You’re wondering about the heading, aren’t you?
What has it got to do with The Art of the Glimpse (lovely title and exquisite cover design by Owen Gent) of a new collection of Irish short stories which features 100 practitioners of the form, old and new, including yours truly. The anthology is forthcoming from Head of Zeus and edited by Sinéad Gleeson – she of Constellations fame and the newly-announced winner of the Dalkey Book Prize.
Well, the story of mine that Sinéad chose is from my first collection A Lazy Eye (Jonathan Cape 1995) which is called “Divided Attention”. It’s a story I have a soft spot for because it was the first time I wrote in the second person voice, but other anthologists haven’t shared my enthusiasm for it, until Sinéad came along, that is.
Because it was composed originally on an ancient Amstrad, I had to transcribe the story on to my current laptop for Head of Zeus. As I did some small edits along the way, I began to realise how archival the story had become in the 30 or more years since I wrote it.
It was an utterly 20th century creation, a story that couldn’t, and wouldn’t be written now. Not because of political correctness, or the storyline, but because of technology.
Briefly, the plot is this. The narrator, a woman in her thirties, shares her guilt about an affair with a married man, by confessing her feelings to a man who makes a series of abusive calls to her in the middle of the night.
Here are five props and devices (both plot and apparatus) I’d have to rethink if I were to bring the story up to date.
1.The landline: the telephonic encounter between the man, who is (mostly) silent, and the female narrator is conducted exclusively on a landline. A what?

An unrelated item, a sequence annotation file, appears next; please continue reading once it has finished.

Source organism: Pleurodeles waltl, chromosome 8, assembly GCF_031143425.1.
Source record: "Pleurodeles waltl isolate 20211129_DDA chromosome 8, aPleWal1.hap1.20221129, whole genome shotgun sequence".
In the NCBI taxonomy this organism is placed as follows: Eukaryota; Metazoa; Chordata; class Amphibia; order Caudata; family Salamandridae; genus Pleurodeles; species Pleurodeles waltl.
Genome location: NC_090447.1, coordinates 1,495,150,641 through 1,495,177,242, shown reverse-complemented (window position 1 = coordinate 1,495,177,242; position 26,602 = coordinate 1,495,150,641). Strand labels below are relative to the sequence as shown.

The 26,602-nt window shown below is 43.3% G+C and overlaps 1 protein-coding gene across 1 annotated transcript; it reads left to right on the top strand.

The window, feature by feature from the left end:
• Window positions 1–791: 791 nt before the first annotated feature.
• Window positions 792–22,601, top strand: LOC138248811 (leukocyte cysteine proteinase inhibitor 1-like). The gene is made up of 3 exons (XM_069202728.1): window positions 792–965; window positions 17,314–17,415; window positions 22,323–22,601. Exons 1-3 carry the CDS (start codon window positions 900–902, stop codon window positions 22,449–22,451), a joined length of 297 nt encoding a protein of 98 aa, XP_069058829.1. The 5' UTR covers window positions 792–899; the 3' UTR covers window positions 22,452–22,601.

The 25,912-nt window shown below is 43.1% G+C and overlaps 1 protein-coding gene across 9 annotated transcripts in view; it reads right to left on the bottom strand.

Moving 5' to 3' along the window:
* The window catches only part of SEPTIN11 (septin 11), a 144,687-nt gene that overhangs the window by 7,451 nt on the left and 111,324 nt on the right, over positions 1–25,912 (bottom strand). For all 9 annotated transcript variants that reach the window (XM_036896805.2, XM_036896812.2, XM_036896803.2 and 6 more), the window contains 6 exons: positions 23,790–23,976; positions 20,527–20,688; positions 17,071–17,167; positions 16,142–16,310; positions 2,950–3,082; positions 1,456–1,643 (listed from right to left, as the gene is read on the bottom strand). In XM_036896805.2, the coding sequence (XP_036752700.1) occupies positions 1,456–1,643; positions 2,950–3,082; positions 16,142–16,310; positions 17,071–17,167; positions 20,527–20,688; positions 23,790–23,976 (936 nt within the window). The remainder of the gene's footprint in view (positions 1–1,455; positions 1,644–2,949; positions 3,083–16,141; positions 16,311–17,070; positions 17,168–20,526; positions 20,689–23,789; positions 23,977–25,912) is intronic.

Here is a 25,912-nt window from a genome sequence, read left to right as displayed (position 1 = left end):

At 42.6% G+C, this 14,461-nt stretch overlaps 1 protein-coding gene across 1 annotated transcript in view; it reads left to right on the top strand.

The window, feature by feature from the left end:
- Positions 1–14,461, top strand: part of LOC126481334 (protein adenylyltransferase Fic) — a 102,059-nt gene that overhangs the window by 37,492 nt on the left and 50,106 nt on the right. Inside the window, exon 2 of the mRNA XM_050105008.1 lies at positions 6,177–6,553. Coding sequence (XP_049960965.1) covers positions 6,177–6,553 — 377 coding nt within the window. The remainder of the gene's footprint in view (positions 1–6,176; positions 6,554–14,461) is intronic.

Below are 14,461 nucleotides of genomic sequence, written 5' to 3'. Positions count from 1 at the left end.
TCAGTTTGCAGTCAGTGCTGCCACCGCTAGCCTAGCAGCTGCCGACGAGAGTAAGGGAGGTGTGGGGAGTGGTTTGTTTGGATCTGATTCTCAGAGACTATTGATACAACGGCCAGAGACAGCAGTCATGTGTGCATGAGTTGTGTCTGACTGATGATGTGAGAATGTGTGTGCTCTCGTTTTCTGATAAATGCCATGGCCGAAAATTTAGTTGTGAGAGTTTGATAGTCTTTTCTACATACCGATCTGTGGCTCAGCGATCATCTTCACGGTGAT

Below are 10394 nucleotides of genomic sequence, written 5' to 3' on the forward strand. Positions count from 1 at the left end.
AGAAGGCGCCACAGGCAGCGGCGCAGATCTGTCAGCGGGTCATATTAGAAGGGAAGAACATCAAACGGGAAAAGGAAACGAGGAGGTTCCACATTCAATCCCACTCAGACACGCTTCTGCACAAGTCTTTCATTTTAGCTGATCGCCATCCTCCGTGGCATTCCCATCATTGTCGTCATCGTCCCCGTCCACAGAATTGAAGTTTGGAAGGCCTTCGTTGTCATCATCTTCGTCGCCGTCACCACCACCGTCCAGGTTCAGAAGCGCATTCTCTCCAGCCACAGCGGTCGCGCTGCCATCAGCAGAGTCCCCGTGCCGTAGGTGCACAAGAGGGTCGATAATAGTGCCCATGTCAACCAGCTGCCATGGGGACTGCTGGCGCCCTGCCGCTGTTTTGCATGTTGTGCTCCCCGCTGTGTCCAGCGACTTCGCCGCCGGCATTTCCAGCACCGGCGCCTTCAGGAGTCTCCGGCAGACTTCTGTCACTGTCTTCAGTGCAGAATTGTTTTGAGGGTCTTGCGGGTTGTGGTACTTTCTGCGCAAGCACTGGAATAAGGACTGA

2. The phone box: the abusive caller, who’s engaged in what one might euphemistically describe as digital activities (in the old-fashioned sense) while on the phone, uses a public phone box. Which is where the Press button A line comes in. The phone kiosk referenced in this story featured a coin-operated phone. You inserted your coins one by one into a slot on the top and dialled your number. When the other party answered you pressed button A in order to be heard. (If there was no reply, you pressed button B and got your money back through a silver chute at the bottom – sometimes!) As I write this, I realise it doesn’t sound archival, it sounds prehistoric!
3. Caller ID: the narrator’s phone is a fixed, manual, non-digital, stand-alone instrument attached to a wall socket. It has no electronic display. Caller ID has not been invented.
4. Public exhibitionism: The narrator describes a much earlier encounter with a man who exposes himself on the street. For anyone of my generation, this was the persistent sexual threat of our youth. There seemed to be no end of men in dirty macs whose full-time job it was to expose themselves on buses, in cinemas, on the street. The advent of the internet has driven them indoors; I imagine they’re all now porn purveyors on their screens at home.
5. Monetisation of the “dirty” phone call: Nowadays you elect to experience smut on the phone, and you have to pay for it. The free dirty phone call is a thing of the past.
Around the time I wrote this story one of my party pieces was a poem by British Poet Laureate Ted Hughes, called “Do Not Pick Up the Telephone” which I admired for its superstitious misanthropy. It’s a most untypical poem of his in that it isn’t about eagles or crows, or nature, “red in tooth and claw”. It’s about the perils of the phone, a purveyor in Hughes’ mind, of bad news and death.
I sought the poem out and realised that it’s almost as archival as my story.
Death invented the phone, it looks like the altar of death, he writes. Not any more, Ted.
You plastic crab, he berates it, which is a perfect analogy for those crouching models of the 80s and 90s, but not right for a slimline mobile.
World’s emptiness oceans in your mouthpiece/Stupidly your string dangles into the abyss – Mouthpiece? String? All old hat with wi-fi, Ted.
But although the phone is as outmoded as the one in my story, Hughes’ poetic rage remains admirably deathless!
“O phone, get out of my house
You are a bad god
Go and whisper on some other pillow
Do not lift your snake head in my house
Do not bite any more beautiful people. . .”
That’s the spirit, Ted!
The Art of the Glimpse includes work – from across the centuries – by Samuel Beckett, Sally Rooney, Melatu Uche Okirie, William Trevor, Marian Keyes, Kevin Barry, Edna O’Brien, Claire-Louise Bennett, Sheridan Le Fanu, Danielle McLaughlin, Elizabeth Bowen, Frank O’Connor and Maeve Brennan – and 87 others! It appears in October 2020.